The importance of training in a company is no secret. It supports an organisation’s growth, boosts employees’ skills, gives them a sense of fulfilment, and builds loyalty. But what is less known is that it also directly impacts the complex inner workings of the organisation.

As organisations try to find their bearings in a post-Covid world that has reshuffled the deck – from employee motivations to work habits – training emerges as an answer to today’s challenges while preparing for tomorrow’s stakes. Training is a strategic tool that helps organisations handle these changes and prepare for challenges as they arise. It also helps employees better understand the company culture, establish a “continuous learning” mindset, and adopt new technologies as they emerge. Flavia Pal, Head of People Development at Rogers, and Lailesh Sidaya, Talent and HR Project Manager at ENL, tell us more.

From vision to action

A company’s culture is embodied in the values of its stakeholders. To achieve a shared company culture, instilling these values into every employee’s work habits is crucial. “We structure our training around the values and pillars that form the vision of Rogers,” explains Flavia. “Once these are translated into concrete actions and behaviours, each employee becomes a change-maker.”

The “Climate Fresk” workshop, conducted by the sustainability and training teams, is a prime example. This workshop raises employee awareness about the impacts of climate change by combining theory with practice. “Our three-year goal is to train 1,500 employees and rally them around the Group’s environmental commitment,” Flavia shares. DEI (diversity, equity, and inclusion) is another important issue that training can address. “Respect for others has always been a guiding thread in our training. We want to accelerate and reinforce this focus and are working on implementing a specific program in this area,” adds Flavia.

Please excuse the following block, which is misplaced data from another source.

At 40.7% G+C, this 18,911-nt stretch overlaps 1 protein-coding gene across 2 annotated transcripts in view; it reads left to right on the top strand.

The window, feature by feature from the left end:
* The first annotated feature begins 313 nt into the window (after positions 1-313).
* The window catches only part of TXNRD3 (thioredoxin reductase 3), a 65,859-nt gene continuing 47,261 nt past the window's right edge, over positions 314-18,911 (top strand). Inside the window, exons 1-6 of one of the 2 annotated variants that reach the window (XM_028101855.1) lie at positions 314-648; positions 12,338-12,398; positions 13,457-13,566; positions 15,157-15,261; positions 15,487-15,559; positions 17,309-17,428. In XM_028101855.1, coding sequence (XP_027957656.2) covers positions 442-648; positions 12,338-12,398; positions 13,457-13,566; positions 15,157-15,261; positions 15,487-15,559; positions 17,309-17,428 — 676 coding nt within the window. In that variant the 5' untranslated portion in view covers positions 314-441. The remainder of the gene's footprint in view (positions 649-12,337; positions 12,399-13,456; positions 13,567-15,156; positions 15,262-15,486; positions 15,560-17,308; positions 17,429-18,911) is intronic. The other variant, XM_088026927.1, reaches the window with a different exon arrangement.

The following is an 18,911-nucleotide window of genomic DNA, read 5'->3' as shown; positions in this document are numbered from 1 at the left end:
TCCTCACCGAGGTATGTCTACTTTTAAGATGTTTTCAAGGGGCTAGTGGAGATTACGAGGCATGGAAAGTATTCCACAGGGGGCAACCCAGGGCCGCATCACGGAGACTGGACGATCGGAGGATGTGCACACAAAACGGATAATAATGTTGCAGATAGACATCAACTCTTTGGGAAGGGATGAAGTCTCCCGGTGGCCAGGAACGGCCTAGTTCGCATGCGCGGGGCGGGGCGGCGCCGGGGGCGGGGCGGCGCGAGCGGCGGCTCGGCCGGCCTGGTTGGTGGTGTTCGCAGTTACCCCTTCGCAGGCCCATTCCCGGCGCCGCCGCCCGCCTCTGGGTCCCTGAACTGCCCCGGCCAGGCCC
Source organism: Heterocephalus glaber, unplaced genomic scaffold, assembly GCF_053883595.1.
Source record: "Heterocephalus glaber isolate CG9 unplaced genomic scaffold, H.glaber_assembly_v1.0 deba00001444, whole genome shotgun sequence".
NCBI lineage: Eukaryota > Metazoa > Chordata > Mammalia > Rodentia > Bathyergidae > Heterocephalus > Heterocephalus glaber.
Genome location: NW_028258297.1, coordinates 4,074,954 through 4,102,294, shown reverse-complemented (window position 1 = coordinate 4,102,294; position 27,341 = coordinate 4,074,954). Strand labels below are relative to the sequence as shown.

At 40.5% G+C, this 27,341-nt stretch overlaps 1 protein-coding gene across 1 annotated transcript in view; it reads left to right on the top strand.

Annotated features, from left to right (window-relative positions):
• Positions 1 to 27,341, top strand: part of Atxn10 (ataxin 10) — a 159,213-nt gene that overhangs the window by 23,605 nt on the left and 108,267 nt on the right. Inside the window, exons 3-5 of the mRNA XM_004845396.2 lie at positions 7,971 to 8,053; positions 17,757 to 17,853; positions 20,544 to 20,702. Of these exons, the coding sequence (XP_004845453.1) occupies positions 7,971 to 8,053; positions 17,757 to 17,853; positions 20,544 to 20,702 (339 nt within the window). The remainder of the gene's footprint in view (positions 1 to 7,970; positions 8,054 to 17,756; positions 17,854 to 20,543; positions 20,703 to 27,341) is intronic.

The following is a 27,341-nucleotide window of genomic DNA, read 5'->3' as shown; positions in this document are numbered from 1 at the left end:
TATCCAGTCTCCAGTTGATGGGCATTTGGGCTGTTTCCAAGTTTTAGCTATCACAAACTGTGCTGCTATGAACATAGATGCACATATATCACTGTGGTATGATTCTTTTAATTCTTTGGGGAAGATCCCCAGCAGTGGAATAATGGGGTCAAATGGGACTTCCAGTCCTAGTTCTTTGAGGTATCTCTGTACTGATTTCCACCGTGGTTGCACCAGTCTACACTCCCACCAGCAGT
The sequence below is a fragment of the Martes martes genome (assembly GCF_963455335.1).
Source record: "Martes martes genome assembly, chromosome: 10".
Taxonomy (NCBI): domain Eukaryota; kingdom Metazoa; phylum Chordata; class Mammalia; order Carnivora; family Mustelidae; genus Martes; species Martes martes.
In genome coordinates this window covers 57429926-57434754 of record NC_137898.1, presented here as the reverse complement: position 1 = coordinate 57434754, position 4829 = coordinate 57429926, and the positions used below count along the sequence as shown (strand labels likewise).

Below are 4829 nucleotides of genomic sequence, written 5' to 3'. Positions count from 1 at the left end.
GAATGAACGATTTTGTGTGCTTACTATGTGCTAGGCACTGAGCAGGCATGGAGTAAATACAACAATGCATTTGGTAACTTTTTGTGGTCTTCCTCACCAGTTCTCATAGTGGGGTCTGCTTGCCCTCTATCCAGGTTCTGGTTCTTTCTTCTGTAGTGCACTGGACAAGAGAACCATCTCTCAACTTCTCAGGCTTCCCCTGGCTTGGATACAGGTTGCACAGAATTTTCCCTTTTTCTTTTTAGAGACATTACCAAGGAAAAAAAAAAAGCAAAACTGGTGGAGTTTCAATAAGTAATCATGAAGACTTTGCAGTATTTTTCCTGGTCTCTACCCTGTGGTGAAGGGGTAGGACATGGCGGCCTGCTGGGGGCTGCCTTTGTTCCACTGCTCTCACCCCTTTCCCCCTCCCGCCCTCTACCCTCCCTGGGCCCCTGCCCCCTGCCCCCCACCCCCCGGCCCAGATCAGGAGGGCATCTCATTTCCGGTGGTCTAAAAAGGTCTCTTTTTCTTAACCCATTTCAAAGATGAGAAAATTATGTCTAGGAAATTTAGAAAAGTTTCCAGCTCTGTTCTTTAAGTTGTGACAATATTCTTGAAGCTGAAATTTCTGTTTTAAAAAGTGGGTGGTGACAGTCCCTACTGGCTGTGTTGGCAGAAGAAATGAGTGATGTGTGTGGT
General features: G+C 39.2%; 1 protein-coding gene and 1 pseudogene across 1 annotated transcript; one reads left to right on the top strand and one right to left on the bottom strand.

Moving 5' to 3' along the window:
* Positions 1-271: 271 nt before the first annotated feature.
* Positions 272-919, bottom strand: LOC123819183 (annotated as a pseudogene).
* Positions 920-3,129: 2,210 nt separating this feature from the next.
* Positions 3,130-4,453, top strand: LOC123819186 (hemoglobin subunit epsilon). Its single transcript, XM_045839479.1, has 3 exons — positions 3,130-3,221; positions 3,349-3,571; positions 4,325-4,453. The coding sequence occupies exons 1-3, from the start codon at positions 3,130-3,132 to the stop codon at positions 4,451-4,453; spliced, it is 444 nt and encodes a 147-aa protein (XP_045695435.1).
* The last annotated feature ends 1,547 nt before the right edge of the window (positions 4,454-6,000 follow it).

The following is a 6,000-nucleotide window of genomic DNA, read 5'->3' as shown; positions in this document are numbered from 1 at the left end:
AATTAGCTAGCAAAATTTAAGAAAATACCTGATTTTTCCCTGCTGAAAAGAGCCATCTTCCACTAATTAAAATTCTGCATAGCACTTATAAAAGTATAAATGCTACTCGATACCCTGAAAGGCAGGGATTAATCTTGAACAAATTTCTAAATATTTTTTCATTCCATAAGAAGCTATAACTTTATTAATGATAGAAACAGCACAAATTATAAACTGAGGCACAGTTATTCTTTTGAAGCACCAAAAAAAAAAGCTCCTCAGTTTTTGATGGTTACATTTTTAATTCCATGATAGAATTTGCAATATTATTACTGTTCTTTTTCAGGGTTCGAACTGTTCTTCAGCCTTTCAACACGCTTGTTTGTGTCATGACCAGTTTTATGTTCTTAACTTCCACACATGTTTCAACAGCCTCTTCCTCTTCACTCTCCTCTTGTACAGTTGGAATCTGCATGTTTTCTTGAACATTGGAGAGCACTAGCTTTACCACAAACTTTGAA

A learning culture is a must

Becoming a change-maker involves working in a stimulating environment. Lailesh shares, “A learning culture reflects a company’s ability to adapt and ensure longevity. In practical terms, this means nurturing talent by rewarding continuous learning and innovation, promoting knowledge sharing internally, and providing opportunities for formal and informal learning.”

The contribution of management teams is essential in creating this stimulating work environment: “For our leaders to support and guide their teams and promote growth, our leadership programs now integrate coaching as a key skill to develop.” Lailesh adds, “A proactive leader doesn't just preach the importance of learning; they embody it by actively participating in training, reading regularly, and sharing their knowledge with their team. They prove that even at the highest level, learning is valued.”

And the future?

By definition, training always looks toward the future. As new technologies emerge, preparing for their integration is vital. They accelerate learning, enhance collaboration, offer opportunities to redefine roles through automation, and create value. To stay up-to-date, Lailesh suggests several approaches: “Coaching, knowledge exchange, and continuous training help maintain proficiency. And to go further, why not consider innovation labs or internal hackathons to boost creativity and problem-solving skills?”

When it comes to training, one certainty remains: learning and growth are constant.

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